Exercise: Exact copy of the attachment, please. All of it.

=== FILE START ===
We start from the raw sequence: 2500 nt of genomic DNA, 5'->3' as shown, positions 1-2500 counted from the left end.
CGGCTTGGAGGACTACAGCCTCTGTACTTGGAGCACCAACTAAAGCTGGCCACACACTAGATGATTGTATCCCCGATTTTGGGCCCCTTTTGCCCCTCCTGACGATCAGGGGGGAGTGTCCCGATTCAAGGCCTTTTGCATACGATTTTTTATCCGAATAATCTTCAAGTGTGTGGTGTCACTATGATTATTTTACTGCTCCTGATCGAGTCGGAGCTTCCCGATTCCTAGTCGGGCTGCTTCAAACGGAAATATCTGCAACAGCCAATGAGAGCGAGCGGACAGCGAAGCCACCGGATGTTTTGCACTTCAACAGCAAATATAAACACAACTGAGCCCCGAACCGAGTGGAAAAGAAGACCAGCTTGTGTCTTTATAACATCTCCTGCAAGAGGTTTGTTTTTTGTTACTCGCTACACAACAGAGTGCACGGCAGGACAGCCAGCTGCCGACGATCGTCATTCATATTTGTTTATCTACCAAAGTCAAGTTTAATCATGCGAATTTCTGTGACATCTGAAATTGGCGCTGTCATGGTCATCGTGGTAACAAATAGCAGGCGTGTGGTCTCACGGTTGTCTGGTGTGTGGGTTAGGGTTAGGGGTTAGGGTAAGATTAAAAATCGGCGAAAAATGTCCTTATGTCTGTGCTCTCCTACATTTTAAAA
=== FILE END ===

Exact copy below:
We start from the raw sequence: 2500 nt of genomic DNA, 5'->3' as shown, positions 1-2500 counted from the left end.
CGGCTTGGAGGACTACAGCCTCTGTACTTGGAGCACCAACTAAAGCTGGCCACACACTAGATGATTGTATCCCCGATTTTGGGCCCCTTTTGCCCCTCCTGACGATCAGGGGGGAGTGTCCCGATTCAAGGCCTTTTGCATACGATTTTTTATCCGAATAATCTTCAAGTGTGTGGTGTCACTATGATTATTTTACTGCTCCTGATCGAGTCGGAGCTTCCCGATTCCTAGTCGGGCTGCTTCAAACGGAAATATCTGCAACAGCCAATGAGAGCGAGCGGACAGCGAAGCCACCGGATGTTTTGCACTTCAACAGCAAATATAAACACAACTGAGCCCCGAACCGAGTGGAAAAGAAGACCAGCTTGTGTCTTTATAACATCTCCTGCAAGAGGTTTGTTTTTTGTTACTCGCTACACAACAGAGTGCACGGCAGGACAGCCAGCTGCCGACGATCGTCATTCATATTTGTTTATCTACCAAAGTCAAGTTTAATCATGCGAATTTCTGTGACATCTGAAATTGGCGCTGTCATGGTCATCGTGGTAACAAATAGCAGGCGTGTGGTCTCACGGTTGTCTGGTGTGTGGGTTAGGGTTAGGGGTTAGGGTAAGATTAAAAATCGGCGAAAAATGTCCTTATGTCTGTGCTCTCCTACATTTTAAAA